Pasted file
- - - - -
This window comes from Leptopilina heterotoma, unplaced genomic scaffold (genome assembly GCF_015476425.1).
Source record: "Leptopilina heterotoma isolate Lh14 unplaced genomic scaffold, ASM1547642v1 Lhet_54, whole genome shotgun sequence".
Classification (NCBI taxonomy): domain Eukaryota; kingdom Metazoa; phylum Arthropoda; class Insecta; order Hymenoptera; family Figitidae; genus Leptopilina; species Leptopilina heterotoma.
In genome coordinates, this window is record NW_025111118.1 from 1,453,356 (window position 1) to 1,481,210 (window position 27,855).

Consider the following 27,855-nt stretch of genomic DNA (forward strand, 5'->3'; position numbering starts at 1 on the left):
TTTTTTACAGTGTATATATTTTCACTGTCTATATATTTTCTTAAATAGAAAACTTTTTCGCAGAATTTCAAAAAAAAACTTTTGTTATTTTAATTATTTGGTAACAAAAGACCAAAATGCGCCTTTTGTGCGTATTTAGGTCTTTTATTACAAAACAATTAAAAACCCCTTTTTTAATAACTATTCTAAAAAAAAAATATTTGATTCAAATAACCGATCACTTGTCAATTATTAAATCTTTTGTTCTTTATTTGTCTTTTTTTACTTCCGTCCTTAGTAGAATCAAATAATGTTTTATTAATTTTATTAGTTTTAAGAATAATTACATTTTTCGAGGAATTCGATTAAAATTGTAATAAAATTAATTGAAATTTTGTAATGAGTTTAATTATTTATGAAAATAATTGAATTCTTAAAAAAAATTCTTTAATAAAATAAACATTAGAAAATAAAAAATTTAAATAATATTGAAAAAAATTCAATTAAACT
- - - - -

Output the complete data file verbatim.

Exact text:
This window comes from Leptopilina heterotoma, unplaced genomic scaffold (genome assembly GCF_015476425.1).
Source record: "Leptopilina heterotoma isolate Lh14 unplaced genomic scaffold, ASM1547642v1 Lhet_54, whole genome shotgun sequence".
Classification (NCBI taxonomy): domain Eukaryota; kingdom Metazoa; phylum Arthropoda; class Insecta; order Hymenoptera; family Figitidae; genus Leptopilina; species Leptopilina heterotoma.
In genome coordinates, this window is record NW_025111118.1 from 1,453,356 (window position 1) to 1,481,210 (window position 27,855).

Consider the following 27,855-nt stretch of genomic DNA (forward strand, 5'->3'; position numbering starts at 1 on the left):
TTTTTTACAGTGTATATATTTTCACTGTCTATATATTTTCTTAAATAGAAAACTTTTTCGCAGAATTTCAAAAAAAAACTTTTGTTATTTTAATTATTTGGTAACAAAAGACCAAAATGCGCCTTTTGTGCGTATTTAGGTCTTTTATTACAAAACAATTAAAAACCCCTTTTTTAATAACTATTCTAAAAAAAAAATATTTGATTCAAATAACCGATCACTTGTCAATTATTAAATCTTTTGTTCTTTATTTGTCTTTTTTTACTTCCGTCCTTAGTAGAATCAAATAATGTTTTATTAATTTTATTAGTTTTAAGAATAATTACATTTTTCGAGGAATTCGATTAAAATTGTAATAAAATTAATTGAAATTTTGTAATGAGTTTAATTATTTATGAAAATAATTGAATTCTTAAAAAAAATTCTTTAATAAAATAAACATTAGAAAATAAAAAATTTAAATAATATTGAAAAAAATTCAATTAAACT